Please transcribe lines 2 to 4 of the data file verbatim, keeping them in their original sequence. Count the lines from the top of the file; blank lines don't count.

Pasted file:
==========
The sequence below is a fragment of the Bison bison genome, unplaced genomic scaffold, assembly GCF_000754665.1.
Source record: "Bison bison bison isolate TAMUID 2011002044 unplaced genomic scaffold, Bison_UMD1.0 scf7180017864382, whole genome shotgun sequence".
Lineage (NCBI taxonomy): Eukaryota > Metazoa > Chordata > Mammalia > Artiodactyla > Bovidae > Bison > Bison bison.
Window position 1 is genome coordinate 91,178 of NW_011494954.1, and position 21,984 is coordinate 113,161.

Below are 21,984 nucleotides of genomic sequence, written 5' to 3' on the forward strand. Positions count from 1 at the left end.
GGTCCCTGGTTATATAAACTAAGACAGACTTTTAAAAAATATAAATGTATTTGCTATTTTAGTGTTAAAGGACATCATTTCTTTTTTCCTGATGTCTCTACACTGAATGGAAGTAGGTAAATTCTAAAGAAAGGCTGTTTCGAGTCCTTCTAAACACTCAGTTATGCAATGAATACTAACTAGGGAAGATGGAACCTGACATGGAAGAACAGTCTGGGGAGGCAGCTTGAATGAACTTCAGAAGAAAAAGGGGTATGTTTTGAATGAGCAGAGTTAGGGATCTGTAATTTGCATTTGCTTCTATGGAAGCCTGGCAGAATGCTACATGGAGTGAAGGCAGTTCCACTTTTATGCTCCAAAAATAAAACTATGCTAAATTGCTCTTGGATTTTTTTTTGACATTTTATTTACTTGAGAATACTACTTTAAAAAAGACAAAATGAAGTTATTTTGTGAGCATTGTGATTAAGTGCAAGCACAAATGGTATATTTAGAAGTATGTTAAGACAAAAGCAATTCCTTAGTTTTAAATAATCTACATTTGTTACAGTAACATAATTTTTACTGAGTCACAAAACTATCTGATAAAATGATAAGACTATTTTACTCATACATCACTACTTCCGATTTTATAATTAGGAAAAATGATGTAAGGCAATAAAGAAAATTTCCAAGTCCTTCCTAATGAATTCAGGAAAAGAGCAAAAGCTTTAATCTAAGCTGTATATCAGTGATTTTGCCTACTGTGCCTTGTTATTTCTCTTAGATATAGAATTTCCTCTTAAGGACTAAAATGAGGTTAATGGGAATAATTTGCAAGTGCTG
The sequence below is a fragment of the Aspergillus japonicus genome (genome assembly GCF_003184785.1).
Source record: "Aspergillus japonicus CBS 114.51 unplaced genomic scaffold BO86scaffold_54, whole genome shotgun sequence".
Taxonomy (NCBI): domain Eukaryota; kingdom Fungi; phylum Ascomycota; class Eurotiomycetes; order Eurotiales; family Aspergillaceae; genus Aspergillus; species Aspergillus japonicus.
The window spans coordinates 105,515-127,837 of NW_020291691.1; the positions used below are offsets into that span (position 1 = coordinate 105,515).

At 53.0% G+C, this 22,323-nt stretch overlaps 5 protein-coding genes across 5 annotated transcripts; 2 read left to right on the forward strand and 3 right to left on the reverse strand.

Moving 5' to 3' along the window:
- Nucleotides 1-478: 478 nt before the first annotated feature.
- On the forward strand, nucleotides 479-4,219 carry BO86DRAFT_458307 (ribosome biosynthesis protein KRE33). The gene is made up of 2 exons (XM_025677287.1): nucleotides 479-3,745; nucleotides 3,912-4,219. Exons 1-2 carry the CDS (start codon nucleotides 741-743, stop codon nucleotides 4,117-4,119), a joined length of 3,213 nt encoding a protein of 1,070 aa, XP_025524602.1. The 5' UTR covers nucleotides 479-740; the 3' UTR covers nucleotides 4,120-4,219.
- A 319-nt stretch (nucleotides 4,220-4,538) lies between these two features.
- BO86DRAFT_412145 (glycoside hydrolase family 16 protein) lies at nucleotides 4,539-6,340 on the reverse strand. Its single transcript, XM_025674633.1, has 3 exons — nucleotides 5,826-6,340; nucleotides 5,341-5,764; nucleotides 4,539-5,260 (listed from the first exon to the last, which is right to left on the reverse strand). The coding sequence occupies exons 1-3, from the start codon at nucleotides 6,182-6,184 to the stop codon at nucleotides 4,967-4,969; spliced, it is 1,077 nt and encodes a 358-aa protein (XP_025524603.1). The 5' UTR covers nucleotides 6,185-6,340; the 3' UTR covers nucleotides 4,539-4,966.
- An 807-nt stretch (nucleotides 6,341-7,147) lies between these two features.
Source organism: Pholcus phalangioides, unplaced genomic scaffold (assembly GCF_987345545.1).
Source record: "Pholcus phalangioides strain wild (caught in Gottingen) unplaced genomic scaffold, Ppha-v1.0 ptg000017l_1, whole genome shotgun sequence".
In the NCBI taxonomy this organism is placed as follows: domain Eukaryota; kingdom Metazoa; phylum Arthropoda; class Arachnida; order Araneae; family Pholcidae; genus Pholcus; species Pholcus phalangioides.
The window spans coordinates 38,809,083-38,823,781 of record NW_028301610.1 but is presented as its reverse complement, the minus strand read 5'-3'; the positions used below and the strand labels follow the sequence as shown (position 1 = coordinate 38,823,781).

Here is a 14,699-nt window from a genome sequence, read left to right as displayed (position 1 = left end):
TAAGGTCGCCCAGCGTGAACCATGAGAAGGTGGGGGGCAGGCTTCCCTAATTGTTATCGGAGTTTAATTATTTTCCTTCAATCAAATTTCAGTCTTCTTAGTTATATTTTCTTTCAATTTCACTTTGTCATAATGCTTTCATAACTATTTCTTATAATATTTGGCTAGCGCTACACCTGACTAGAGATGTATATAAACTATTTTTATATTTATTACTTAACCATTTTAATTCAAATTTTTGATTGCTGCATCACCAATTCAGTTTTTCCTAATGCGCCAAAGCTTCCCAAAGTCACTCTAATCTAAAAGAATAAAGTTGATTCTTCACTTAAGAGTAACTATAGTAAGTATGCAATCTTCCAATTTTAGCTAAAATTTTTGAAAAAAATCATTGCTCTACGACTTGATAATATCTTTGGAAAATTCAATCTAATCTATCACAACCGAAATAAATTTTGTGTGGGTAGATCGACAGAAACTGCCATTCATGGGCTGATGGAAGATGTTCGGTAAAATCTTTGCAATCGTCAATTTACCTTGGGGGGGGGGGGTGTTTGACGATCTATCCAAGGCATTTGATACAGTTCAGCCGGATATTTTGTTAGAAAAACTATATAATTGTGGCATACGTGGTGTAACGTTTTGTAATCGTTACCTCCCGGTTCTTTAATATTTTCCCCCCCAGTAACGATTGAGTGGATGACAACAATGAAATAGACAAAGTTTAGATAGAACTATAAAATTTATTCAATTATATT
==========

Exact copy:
Source record: "Bison bison bison isolate TAMUID 2011002044 unplaced genomic scaffold, Bison_UMD1.0 scf7180017864382, whole genome shotgun sequence".
Lineage (NCBI taxonomy): Eukaryota > Metazoa > Chordata > Mammalia > Artiodactyla > Bovidae > Bison > Bison bison.
Window position 1 is genome coordinate 91,178 of NW_011494954.1, and position 21,984 is coordinate 113,161.